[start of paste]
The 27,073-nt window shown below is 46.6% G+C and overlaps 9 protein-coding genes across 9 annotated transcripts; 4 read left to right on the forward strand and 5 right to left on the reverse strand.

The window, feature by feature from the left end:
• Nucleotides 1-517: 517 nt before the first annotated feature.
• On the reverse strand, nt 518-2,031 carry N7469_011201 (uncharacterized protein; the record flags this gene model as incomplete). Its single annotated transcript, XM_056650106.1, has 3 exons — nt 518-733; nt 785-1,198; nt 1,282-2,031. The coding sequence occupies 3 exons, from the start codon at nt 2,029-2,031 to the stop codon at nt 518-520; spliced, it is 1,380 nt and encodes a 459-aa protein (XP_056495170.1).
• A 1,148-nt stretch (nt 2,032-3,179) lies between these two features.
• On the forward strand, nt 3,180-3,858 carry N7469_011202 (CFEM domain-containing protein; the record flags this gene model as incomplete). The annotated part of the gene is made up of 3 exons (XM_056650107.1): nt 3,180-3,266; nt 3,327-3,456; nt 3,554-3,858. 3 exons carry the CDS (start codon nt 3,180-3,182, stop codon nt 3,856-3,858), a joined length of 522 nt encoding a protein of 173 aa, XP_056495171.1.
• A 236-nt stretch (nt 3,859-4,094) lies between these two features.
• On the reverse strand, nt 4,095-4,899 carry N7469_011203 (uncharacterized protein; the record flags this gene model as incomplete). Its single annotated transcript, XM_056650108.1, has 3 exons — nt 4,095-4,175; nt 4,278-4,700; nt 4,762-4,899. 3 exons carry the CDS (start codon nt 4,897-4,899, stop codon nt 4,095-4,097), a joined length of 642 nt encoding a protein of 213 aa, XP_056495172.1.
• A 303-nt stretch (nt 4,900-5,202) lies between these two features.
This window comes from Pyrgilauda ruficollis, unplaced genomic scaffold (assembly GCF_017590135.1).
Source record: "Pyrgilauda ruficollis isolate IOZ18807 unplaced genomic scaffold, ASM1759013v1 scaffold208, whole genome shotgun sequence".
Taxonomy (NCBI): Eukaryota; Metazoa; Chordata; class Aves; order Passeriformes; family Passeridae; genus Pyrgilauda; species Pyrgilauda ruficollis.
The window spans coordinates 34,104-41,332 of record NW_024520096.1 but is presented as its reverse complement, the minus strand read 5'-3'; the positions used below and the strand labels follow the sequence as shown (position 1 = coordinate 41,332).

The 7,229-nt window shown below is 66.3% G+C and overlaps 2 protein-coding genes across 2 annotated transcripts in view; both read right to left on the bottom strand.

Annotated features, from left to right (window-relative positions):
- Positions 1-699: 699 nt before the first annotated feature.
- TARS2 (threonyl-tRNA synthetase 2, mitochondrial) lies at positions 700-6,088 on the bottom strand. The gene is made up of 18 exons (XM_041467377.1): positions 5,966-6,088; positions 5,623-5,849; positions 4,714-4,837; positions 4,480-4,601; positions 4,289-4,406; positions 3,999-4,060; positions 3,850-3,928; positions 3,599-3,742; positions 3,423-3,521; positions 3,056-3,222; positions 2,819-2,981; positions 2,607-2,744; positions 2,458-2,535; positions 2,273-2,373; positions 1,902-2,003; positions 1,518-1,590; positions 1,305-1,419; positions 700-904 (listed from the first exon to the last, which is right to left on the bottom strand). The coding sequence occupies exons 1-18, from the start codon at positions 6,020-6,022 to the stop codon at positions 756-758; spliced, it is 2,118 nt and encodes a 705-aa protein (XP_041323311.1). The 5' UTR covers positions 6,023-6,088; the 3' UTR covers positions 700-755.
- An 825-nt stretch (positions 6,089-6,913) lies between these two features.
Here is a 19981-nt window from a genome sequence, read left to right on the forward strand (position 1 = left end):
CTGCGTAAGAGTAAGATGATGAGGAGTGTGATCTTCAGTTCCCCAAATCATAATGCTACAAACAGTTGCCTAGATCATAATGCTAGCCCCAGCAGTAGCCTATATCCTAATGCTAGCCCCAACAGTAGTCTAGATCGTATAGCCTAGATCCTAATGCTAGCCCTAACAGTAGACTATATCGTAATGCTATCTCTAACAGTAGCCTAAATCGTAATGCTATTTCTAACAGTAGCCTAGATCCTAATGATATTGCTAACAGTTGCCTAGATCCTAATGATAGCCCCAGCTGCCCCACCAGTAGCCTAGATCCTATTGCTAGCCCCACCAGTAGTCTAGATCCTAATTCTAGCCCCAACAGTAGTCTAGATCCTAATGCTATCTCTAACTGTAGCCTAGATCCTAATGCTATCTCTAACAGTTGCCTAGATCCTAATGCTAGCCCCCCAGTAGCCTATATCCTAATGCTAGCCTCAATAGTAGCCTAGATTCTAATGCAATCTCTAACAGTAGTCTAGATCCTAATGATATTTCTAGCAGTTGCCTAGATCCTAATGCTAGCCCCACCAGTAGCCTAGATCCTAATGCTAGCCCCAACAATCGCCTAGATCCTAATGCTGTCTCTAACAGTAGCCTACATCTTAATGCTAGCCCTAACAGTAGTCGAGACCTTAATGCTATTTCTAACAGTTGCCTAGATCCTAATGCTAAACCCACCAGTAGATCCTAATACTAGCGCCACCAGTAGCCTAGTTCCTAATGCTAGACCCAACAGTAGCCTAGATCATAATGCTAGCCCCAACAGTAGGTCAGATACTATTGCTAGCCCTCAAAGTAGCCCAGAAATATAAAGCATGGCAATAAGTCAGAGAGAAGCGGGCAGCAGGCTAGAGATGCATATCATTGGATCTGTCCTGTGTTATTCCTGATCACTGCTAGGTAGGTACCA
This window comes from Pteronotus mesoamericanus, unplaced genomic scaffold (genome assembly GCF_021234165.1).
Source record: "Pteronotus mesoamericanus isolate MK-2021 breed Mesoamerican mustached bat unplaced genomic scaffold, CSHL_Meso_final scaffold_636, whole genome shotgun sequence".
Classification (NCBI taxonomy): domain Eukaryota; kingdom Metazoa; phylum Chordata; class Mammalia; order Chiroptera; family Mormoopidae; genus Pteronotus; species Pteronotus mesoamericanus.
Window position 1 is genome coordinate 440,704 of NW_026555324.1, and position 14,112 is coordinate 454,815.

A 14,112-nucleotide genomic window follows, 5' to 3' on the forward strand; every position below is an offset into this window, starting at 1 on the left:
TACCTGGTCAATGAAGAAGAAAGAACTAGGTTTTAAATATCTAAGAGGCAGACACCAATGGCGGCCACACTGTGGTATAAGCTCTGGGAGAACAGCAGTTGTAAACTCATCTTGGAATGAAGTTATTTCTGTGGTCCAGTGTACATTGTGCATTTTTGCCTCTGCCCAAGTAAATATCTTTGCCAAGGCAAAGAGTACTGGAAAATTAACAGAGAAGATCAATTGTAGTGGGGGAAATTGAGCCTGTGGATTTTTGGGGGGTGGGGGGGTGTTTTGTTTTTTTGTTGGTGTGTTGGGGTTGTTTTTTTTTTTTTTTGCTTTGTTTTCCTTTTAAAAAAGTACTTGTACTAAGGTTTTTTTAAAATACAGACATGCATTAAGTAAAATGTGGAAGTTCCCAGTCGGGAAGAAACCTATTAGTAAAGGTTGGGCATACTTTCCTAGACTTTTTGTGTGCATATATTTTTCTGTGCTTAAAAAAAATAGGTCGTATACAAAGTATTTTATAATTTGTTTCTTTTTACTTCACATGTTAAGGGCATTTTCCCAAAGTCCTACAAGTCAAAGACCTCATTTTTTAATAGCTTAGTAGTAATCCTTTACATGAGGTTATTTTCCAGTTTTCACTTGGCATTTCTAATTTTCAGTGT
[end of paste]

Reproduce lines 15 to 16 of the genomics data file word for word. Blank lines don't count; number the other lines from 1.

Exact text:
Annotated features, from left to right (window-relative positions):
- Positions 1-699: 699 nt before the first annotated feature.